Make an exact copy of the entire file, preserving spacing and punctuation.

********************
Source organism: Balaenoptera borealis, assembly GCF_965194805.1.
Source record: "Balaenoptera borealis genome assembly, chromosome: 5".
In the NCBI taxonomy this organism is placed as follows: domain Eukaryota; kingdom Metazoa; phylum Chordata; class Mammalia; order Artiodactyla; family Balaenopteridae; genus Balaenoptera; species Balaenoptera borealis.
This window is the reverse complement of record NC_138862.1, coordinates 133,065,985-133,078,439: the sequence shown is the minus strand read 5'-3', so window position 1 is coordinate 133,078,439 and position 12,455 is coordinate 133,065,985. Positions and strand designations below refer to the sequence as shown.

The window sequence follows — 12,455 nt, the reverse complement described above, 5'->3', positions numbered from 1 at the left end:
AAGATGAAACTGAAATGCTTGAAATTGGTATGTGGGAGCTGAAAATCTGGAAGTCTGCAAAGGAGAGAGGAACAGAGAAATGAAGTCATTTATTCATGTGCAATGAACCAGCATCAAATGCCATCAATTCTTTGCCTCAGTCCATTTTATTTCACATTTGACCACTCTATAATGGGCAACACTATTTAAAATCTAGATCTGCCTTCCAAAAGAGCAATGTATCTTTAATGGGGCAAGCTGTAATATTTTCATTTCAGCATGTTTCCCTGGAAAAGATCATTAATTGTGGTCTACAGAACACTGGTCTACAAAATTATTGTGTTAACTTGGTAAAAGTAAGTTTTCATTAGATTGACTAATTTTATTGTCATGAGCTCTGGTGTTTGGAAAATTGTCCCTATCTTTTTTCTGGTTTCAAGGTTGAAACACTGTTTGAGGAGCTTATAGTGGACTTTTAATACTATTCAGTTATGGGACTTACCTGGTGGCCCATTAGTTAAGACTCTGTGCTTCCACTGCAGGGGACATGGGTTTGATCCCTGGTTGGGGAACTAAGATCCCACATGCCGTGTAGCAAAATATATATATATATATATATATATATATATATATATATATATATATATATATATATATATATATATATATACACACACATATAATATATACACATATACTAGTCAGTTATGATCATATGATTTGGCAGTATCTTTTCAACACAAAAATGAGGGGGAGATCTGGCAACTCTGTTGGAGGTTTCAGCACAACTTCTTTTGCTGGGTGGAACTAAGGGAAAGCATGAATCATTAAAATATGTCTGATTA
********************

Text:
Source organism: Balaenoptera borealis, assembly GCF_965194805.1.
Source record: "Balaenoptera borealis genome assembly, chromosome: 5".
In the NCBI taxonomy this organism is placed as follows: domain Eukaryota; kingdom Metazoa; phylum Chordata; class Mammalia; order Artiodactyla; family Balaenopteridae; genus Balaenoptera; species Balaenoptera borealis.
This window is the reverse complement of record NC_138862.1, coordinates 133,065,985-133,078,439: the sequence shown is the minus strand read 5'-3', so window position 1 is coordinate 133,078,439 and position 12,455 is coordinate 133,065,985. Positions and strand designations below refer to the sequence as shown.

The window sequence follows — 12,455 nt, the reverse complement described above, 5'->3', positions numbered from 1 at the left end:
AAGATGAAACTGAAATGCTTGAAATTGGTATGTGGGAGCTGAAAATCTGGAAGTCTGCAAAGGAGAGAGGAACAGAGAAATGAAGTCATTTATTCATGTGCAATGAACCAGCATCAAATGCCATCAATTCTTTGCCTCAGTCCATTTTATTTCACATTTGACCACTCTATAATGGGCAACACTATTTAAAATCTAGATCTGCCTTCCAAAAGAGCAATGTATCTTTAATGGGGCAAGCTGTAATATTTTCATTTCAGCATGTTTCCCTGGAAAAGATCATTAATTGTGGTCTACAGAACACTGGTCTACAAAATTATTGTGTTAACTTGGTAAAAGTAAGTTTTCATTAGATTGACTAATTTTATTGTCATGAGCTCTGGTGTTTGGAAAATTGTCCCTATCTTTTTTCTGGTTTCAAGGTTGAAACACTGTTTGAGGAGCTTATAGTGGACTTTTAATACTATTCAGTTATGGGACTTACCTGGTGGCCCATTAGTTAAGACTCTGTGCTTCCACTGCAGGGGACATGGGTTTGATCCCTGGTTGGGGAACTAAGATCCCACATGCCGTGTAGCAAAATATATATATATATATATATATATATATATATATATATATATATATATATATATATATATATATATATATACACACACATATAATATATACACATATACTAGTCAGTTATGATCATATGATTTGGCAGTATCTTTTCAACACAAAAATGAGGGGGAGATCTGGCAACTCTGTTGGAGGTTTCAGCACAACTTCTTTTGCTGGGTGGAACTAAGGGAAAGCATGAATCATTAAAATATGTCTGATTA